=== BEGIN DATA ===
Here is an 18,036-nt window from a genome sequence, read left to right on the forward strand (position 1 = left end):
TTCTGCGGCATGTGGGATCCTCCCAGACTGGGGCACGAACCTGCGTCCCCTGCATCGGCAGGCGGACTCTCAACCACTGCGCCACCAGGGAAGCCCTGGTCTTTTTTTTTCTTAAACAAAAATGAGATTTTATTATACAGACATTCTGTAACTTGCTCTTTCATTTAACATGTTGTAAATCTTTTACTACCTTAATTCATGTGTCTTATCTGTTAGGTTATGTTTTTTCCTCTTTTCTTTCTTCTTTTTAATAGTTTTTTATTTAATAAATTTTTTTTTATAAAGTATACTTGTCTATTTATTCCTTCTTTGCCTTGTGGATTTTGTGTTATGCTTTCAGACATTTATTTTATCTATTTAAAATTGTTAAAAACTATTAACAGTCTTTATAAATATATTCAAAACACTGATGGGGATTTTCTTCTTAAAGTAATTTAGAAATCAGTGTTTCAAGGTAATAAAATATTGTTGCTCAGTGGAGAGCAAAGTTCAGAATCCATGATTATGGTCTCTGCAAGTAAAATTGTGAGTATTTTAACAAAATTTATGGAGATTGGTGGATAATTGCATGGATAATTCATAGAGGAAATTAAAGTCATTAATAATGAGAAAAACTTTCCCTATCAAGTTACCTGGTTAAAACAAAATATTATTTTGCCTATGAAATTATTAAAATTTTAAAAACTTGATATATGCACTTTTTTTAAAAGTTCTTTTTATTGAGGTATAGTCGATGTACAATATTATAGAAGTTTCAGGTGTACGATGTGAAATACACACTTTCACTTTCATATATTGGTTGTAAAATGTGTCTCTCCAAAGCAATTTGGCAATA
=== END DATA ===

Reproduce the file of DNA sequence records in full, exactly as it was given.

Here is an 18,036-nt window from a genome sequence, read left to right on the forward strand (position 1 = left end):
TTCTGCGGCATGTGGGATCCTCCCAGACTGGGGCACGAACCTGCGTCCCCTGCATCGGCAGGCGGACTCTCAACCACTGCGCCACCAGGGAAGCCCTGGTCTTTTTTTTTCTTAAACAAAAATGAGATTTTATTATACAGACATTCTGTAACTTGCTCTTTCATTTAACATGTTGTAAATCTTTTACTACCTTAATTCATGTGTCTTATCTGTTAGGTTATGTTTTTTCCTCTTTTCTTTCTTCTTTTTAATAGTTTTTTATTTAATAAATTTTTTTTTATAAAGTATACTTGTCTATTTATTCCTTCTTTGCCTTGTGGATTTTGTGTTATGCTTTCAGACATTTATTTTATCTATTTAAAATTGTTAAAAACTATTAACAGTCTTTATAAATATATTCAAAACACTGATGGGGATTTTCTTCTTAAAGTAATTTAGAAATCAGTGTTTCAAGGTAATAAAATATTGTTGCTCAGTGGAGAGCAAAGTTCAGAATCCATGATTATGGTCTCTGCAAGTAAAATTGTGAGTATTTTAACAAAATTTATGGAGATTGGTGGATAATTGCATGGATAATTCATAGAGGAAATTAAAGTCATTAATAATGAGAAAAACTTTCCCTATCAAGTTACCTGGTTAAAACAAAATATTATTTTGCCTATGAAATTATTAAAATTTTAAAAACTTGATATATGCACTTTTTTTAAAAGTTCTTTTTATTGAGGTATAGTCGATGTACAATATTATAGAAGTTTCAGGTGTACGATGTGAAATACACACTTTCACTTTCATATATTGGTTGTAAAATGTGTCTCTCCAAAGCAATTTGGCAATA